I’m super excited to be participating in Nonfiction November again this year. Last year, I read some great books that I would have otherwise never picked up, so I’m thankful that this event exists to expand my knowledge base. Week 2 is hosted by Katie over at Doing Dewey, where we are discussing this year’s official read-along book, I am Malala.
What did you think of the tone and style in which I Am Malala was written?
I wasn’t a huge fan, to be honest. You can definitely see Malala’s voice coming through, and it’s definitely the sort of writing one would expect from a teenager. Lots of rambling thoughts and some disjointed paragraphs. Not necessarily bad, just not my style.
What did you think of the political commentary in the book?
I enjoyed the political commentary – I’ve read several things lately that have helped to educate me as to the true nature of American politics. More and more I’m finding myself outraged at how we think we can play God with many of the world’s countries. Setting up regimes that depend on us, maneuvering trade deals that are favorable towards us, interfering in other countries against the will of their populations. I think it is despicable when political motivations take precedence over human rights and dignities.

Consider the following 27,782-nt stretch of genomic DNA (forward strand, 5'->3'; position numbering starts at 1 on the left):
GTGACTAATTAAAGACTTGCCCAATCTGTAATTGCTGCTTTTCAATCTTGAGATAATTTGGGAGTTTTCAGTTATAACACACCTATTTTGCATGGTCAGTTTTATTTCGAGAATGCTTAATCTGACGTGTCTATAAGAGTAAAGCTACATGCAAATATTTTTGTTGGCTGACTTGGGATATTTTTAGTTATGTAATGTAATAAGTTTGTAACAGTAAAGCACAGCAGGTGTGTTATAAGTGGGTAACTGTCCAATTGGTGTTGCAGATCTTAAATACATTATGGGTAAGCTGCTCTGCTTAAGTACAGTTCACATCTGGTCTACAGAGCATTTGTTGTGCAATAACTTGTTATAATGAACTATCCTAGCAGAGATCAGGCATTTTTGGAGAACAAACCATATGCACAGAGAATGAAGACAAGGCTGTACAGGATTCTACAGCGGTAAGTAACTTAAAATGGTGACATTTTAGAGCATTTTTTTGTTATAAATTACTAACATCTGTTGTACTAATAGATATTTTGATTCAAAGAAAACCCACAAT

Did anything particularly surprise you about Malala’s daily life or culture?
I was a little bit astonished at how they lack some of what we would call the basic necessities of life in some cases (running water, electricity), but have access to thoroughly modern and American products. It’s an interesting juxtaposition.
Do you think you would act similarly to Malala in her situation? If you were her parents, would you let her continue to be an activist despite possible danger?
I hope I would make a similar stand. And as a parent, I’m not sure. I hope that I would be willing to make those sacrifices and teach those lessons, but at the same time, I would be worried about the very real dangers.
What did you think of the book overall?
It wasn’t my favorite book ever, but I believe that it is undeniably important. I believe that stories like this one must be told. We all have a story and we all have a role to play – building each other up and getting behind worth causes is a great way to change the world! So in that aspect, this book is very appealing and very important.